Published on July 24th, 2019 | by Mark Dwyer0
Shannon Airport Celebrates 80 Years
On 11th July, Shannon Airport marked 80 years since the landing of its first passenger aircraft way back on July 11th, 1939. Some 80 years ago to the day a Belgian airliner – tri-motor Sabena Davoia Marchetti S-73 – landed on the newly opened and then named Rineanna airfield and gave lift-off to what would soon after become known as Shannon Airport and an economic transformation of a region.
Fast forward the 80 years and Shannon Airport is today Ireland’s second-largest long-haul airport, the only one outside the capital offering direct flights to all key Irish markets – the UK, European mainland and US. It plays a critical role in facilitating and driving economic growth, with over 40% of US FDI companies in Ireland within the airport’s catchment.
Shannon Group’s (of which the Airport is a part) economic impact sees it generate €3.6 billion in GVA for the Irish economy each year and contributes €1.15 billion annually in tax revenue to the Exchequer. Over 46,000 jobs are supported by the activities of Shannon Group.
All of this grew from what is by today’s standards a very modest arrival of eight passengers and crew on board the Belgian airliner but by 1930’s standards a moment of wonder in rural west of Ireland. The passengers were greeted with cheers from the assembled staff of the fledgling airport before they were whisked to Foynes to board the Pan American’s ‘Yankee Clipper’ Boeing 314 flight bound for New York.
The news spread quickly of the presence of the Belgian airliner at Rineanna and by the time the crew returned later that night for their return trip, up to 500 people had gathered to watch its take-off on the return journey to Croydon in the south of England and then onto Brussels. By 1942, a serviceable airport had been achieved and was named Shannon Airport. By 1945 the existing runways at Shannon were extended to allow transatlantic flights.
The world leading pioneering spirit of Shannon was further emboldened in 1947 with the establishment of the world’s first Duty Free shop. It began as a small kiosk staffed by one woman and grew into a multi-billion dollar global retail industry.
Today Shannon International Airport has the longest runway in Ireland at 3,200 metres and is the only Irish airport that can accommodate the world’s largest jet, the Antonov AN 225. Other major milestones included it becoming, in 2009, the first airport in the world, outside of the Americas, to provide full US Preclearance facilities, while in 2017, Shannon become the first airport in the world to open a sensory room for passengers with autism or special needs.
Shannon Group continues to invest in the airport, having completed a €45 million investment programme to enhance its customer offering. New and upgraded dining and shopping options are now available, as well as enhancements to the airport’s VIP lounges, transit and boarding gate areas.
Mary Considine, Acting CEO, Shannon Group said that celebrating the 80th anniversary cannot be passed without acknowledging all who worked across the decades to make Shannon such a pivotal asset for the region.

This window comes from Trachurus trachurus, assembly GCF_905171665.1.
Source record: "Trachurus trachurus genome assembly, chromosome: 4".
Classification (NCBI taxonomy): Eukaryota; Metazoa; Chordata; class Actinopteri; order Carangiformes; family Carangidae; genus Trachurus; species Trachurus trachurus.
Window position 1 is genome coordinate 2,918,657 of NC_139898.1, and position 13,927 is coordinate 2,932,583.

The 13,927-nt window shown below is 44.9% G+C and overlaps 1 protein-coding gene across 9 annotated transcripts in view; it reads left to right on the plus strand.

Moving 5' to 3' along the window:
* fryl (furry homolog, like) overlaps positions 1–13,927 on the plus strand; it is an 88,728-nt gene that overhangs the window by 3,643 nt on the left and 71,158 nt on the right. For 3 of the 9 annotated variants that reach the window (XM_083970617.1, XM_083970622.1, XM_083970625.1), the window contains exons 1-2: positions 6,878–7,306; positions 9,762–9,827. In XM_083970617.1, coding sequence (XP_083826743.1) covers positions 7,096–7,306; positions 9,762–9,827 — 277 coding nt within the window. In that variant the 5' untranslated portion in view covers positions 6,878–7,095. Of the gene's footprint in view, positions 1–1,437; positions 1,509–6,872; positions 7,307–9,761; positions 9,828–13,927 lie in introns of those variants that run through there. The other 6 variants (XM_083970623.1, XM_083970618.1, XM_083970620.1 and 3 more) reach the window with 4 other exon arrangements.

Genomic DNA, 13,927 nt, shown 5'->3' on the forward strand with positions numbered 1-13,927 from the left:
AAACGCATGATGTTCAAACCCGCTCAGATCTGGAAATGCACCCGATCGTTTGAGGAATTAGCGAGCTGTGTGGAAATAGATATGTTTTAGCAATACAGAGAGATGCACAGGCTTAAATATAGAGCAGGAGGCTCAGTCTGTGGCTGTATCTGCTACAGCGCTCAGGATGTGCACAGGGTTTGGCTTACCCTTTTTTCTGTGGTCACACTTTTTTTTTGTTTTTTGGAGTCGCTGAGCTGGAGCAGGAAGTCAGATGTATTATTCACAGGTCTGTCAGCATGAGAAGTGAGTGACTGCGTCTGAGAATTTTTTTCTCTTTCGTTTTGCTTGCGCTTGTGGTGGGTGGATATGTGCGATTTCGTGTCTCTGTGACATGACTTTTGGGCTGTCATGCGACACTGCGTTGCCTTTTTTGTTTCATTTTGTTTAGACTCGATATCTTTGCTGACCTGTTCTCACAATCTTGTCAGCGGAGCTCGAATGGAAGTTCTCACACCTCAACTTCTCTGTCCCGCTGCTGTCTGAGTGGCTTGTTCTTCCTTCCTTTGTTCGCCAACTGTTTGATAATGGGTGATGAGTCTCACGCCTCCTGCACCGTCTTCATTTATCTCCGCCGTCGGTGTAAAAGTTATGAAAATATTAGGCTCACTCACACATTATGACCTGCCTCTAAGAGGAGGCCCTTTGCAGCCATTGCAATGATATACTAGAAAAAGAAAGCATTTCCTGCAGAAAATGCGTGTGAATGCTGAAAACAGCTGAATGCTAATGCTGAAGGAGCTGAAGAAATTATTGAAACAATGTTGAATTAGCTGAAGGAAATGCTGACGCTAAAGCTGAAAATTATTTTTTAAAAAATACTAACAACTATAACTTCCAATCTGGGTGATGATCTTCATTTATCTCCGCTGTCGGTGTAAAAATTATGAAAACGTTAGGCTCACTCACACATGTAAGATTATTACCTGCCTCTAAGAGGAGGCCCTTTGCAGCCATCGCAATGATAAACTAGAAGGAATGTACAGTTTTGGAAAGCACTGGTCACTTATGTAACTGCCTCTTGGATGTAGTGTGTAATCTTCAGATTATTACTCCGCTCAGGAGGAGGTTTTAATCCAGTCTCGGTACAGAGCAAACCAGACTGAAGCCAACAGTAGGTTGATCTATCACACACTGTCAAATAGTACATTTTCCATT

“We are hugely proud of history here at Shannon, and our pioneering reputation is recognised and respected across the world of aviation. Shannon Airport was the first European gateway for transatlantic flights and over the past eight decades we have welcomed every serving US President, royalty, famous actors and musicians along with tens of millions of international travellers.
“We are very proud of the place we have earned, through our commitment to innovation, in global aviation. Today we are remembering not just the 80 years but everyone who helped build this special airport and worked with pride and dedication across those decades to make it such a storied and central part of this region.
“Above all, we are an airport that is imbedded in our community, we would like to thank our customers for their loyalty and support over the years and ask them for their continued support in the years ahead, “said Ms. Considine.
Grounding of 737 MAX costs Shannon Region
It has been estimated that the grounding of Boeing 737 Max aircraft will cost the Shannon region about €58m this year, according to the acting chief executive of Shannon Group Mary Considine. She told a special meeting of Clare Council recently that the loss of 120,000 passengers from three services affected by the Boeing Max grounding would end six years of passenger growth at Shannon airport.
Ms Considine said that passenger numbers at Shannon have increased 34% since separation from the DAA, but said that the loss to the region as a result of the Boeing Max grounding would be “huge”. The grounding of the Boeing Max has resulted in the axing of two services by Norwegian Airlines to the US, and one Air Canada service to Toronto for 2019, 13 services per week at Shannon.
Shannon Airport has also claimed it is being forced to spend €20m of its own funding on safety and security projects that would be better used on securing new routes. Shannon Chamber is hitting out at the government’s level of investment in the Midwest facility, saying it is time they started supporting capital projects at Shannon. The Airport said “a lack of support is curtailing our ability to fund other projects and address historic under-investment”. The Airport does not qualify for the funding under the Regional Airports Programme that was announced by Minister Shane Ross last month.